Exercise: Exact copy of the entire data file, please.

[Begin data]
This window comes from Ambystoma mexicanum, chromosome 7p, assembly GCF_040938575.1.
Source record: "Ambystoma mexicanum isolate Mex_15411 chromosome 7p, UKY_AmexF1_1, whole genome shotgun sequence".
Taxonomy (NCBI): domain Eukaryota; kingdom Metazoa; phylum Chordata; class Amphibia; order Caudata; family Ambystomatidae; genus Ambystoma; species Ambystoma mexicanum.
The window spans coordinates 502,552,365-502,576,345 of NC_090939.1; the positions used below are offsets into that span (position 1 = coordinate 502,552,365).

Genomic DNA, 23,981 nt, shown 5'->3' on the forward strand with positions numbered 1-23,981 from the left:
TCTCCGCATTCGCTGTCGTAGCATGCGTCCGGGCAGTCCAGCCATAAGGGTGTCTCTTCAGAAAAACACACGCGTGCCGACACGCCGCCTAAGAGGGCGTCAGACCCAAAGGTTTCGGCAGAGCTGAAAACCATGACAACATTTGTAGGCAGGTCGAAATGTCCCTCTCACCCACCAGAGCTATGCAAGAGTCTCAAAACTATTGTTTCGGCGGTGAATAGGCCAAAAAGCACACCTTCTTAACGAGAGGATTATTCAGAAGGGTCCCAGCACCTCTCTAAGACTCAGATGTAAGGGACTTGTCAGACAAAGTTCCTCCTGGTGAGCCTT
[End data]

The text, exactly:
This window comes from Ambystoma mexicanum, chromosome 7p, assembly GCF_040938575.1.
Source record: "Ambystoma mexicanum isolate Mex_15411 chromosome 7p, UKY_AmexF1_1, whole genome shotgun sequence".
Taxonomy (NCBI): domain Eukaryota; kingdom Metazoa; phylum Chordata; class Amphibia; order Caudata; family Ambystomatidae; genus Ambystoma; species Ambystoma mexicanum.
The window spans coordinates 502,552,365-502,576,345 of NC_090939.1; the positions used below are offsets into that span (position 1 = coordinate 502,552,365).

Genomic DNA, 23,981 nt, shown 5'->3' on the forward strand with positions numbered 1-23,981 from the left:
TCTCCGCATTCGCTGTCGTAGCATGCGTCCGGGCAGTCCAGCCATAAGGGTGTCTCTTCAGAAAAACACACGCGTGCCGACACGCCGCCTAAGAGGGCGTCAGACCCAAAGGTTTCGGCAGAGCTGAAAACCATGACAACATTTGTAGGCAGGTCGAAATGTCCCTCTCACCCACCAGAGCTATGCAAGAGTCTCAAAACTATTGTTTCGGCGGTGAATAGGCCAAAAAGCACACCTTCTTAACGAGAGGATTATTCAGAAGGGTCCCAGCACCTCTCTAAGACTCAGATGTAAGGGACTTGTCAGACAAAGTTCCTCCTGGTGAGCCTT